Books, Essays, Reviews, Journalism, Edited collections
- “For What Has Been and What will Be”, essay in Grandmothers: Essays by 21st-Century Grandmothers , Edited by Helen Elliott, Text Publishing, 2020
– Bloodhound: Searching for my Father by Ramona Koval, Text Publishing 2015.
An intriguing and emotional journey, at times the memoir reads like a highly acclaimed literary mystery as Koval enlightens us in a very warm congenial tone. Identity and belonging and eventually the truth. Unputdownable, I savoured every page. A truly evocative read. Clare Calvet, Nightlife, ABC Local Radio.
“In early 2013 La Trobe University held a conference in honour of Professor Robert Manne, at which papers were presented by thinkers Manne has worked or argued with, and whom he most admires. State of the Nation compiles these original essays. They include innovative explorations of multiculturalism, social democracy, the future for Labor and the challenge of climate change. This is a book that shows how Australia is faring, good and bad, as it enters a new era of politics.”
‘The book reads smoothly, it flows along from mood to mood, full of wit and beauty and grace.”Her voice is always recognisable, invigorating, familiar to us and greatly loved: the voice of [a] highly literate woman.’
“Journalist Ramona Koval has carved a reputation as a consummate book critic and interviewer. Her passion for storytelling and sharp analysis is turned inwards in Bloodhound: Searching for My Father, in which she asks herself: what is my life story? Bloodhound takes a darker turn than her previous memoir,By the Book, by focusing on her damaged relationship with her father, a Jew who emigrated from Poland to Australia after World War II. Koval suspects he might not be her biological father and this book follows the journey as she tries to solve this mystery. In her younger years, Koval worked as a geneticist. Her accessibly written forays into the science of DNA and familial lineages, and what makes us who we are, is beautifully intertwined with her meditations on identity and belonging. Koval also seamlessly blends first-hand testimonies and documents from the war into her family history. Throughout the book Koval notes that her archival research has started to affect her emotional wellbeing. Readers too will be deeply shocked by the atrocities outlined in Bloodhound. Such shock, however, is an important reminder that history should never be forgotten, and that books like Bloodhound should continue being written for generations to come.” Emily Laidlaw from Bookseller + Publisher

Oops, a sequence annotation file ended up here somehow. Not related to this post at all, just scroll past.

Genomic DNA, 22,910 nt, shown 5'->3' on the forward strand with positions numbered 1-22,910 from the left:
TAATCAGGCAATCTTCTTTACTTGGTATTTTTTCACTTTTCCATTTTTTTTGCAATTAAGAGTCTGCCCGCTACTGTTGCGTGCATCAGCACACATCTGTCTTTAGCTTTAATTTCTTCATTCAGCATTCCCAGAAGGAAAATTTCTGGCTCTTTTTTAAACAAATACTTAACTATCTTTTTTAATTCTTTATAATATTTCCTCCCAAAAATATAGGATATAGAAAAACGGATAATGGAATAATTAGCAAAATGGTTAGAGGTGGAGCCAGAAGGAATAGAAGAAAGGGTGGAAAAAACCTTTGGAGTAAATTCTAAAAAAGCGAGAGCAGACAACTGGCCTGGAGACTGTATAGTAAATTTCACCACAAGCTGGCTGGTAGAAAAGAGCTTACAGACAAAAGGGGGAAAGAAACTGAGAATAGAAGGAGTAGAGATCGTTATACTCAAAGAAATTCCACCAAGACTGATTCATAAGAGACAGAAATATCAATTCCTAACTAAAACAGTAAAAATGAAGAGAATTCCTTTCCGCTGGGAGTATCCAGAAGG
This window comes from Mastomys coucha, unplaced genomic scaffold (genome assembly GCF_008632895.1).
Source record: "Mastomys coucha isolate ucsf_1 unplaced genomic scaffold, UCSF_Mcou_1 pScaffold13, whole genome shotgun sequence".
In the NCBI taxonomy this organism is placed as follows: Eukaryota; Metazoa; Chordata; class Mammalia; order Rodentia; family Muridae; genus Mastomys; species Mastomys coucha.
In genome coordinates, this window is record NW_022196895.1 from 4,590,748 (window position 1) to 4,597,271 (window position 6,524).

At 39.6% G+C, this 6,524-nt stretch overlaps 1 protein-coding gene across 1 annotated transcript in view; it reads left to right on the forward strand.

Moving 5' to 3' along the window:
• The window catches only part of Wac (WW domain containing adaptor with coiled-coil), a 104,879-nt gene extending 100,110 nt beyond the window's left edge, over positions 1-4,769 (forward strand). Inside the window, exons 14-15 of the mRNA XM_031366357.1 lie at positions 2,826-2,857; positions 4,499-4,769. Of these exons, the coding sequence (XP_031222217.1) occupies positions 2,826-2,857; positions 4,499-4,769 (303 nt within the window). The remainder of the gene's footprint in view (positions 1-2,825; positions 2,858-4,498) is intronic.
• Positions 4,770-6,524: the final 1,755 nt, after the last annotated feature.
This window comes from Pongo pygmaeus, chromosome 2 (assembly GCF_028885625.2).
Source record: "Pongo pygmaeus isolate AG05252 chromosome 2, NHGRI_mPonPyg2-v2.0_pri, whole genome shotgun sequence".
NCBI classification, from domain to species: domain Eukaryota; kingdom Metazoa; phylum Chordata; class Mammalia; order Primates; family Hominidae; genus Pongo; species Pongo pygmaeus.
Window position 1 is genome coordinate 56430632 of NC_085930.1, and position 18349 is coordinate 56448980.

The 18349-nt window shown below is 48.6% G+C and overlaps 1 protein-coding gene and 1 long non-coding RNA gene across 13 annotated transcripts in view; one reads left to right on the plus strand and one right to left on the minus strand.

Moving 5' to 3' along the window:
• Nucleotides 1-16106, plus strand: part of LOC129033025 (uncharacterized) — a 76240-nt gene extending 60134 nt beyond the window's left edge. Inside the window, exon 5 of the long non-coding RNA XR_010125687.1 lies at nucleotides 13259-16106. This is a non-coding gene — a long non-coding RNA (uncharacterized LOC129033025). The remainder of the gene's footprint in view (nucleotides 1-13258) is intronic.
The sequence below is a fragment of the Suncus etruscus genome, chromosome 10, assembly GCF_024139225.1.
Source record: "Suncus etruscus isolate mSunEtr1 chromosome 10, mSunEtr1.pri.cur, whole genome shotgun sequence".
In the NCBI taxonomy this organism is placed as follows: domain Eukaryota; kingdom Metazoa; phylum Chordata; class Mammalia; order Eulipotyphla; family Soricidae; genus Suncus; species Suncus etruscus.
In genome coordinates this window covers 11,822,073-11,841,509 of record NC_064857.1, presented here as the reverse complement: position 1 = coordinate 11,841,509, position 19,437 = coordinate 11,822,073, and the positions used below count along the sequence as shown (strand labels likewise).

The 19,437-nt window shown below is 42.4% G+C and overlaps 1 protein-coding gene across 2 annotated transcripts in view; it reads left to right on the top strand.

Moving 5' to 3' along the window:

Fire and Ice: On Slow Reading, Being Serious and Following your Nose – Manning Clark Lecture, National Library of Australia, 2012
This is a fascinating book, with flashes of brilliance and scenes of piercing truth. Helen Garner is never boring; she is always an artist. And this gorgeous Text Classics edition is well worth buying not just for its striking cover, but for Ramona Koval’s illuminating introduction, which includes insights from Garner herself and a reflection on Cosmo Cosmolino’s place within her body of work.
Jo Case is senior writer/editor at the Wheeler Centre.
The Best Australian Essays 2011, Edited by Ramona Koval, Black Inc., 2011
Speaking Volumes: Conversations with remarkable writers, Scribe, 2010.
Jewish Cooking, Jewish Cooks, New Holland Press, 2009
In Praise of the Common Reader – Overland Lecture. Overland Number 189 2007
Tasting Life Twice – Conversations With Remarkable Writers. ABC Books 2005.
‘The Sarajevo Haggadah’. In The Best Australian Essays 2004. Edited Robert Dessaix. Black Ink 2004.
‘Pythagoras and The Turtle‘. In The Giffith Review. Summer 2003-2004
‘The Sarajevo Haggadah’. Brick Number 70 Winter 2002
Jewish Cooking, Jewish Cooks. New Holland Press 2001
Samovar.(a novel) Minerva – Heinemann 1996.
One to One. ABC Books 1993.
Too Many Walnuts. Heinemann 1993.
Eating Your Heart Out – Food, Shape and the Body Industry. Penguin 1985.
Thighs and Whispers in The Greatest Game, edited by Ross Fitzgerald and Ken Spillman. William Heinemann Australia 1988.
Review of Susan Swingler’s memoire House of Fiction, in the Sydney Morning Herald
Edited extract of my introduction to Cosmo Cosmolino by Helen Garner from SMH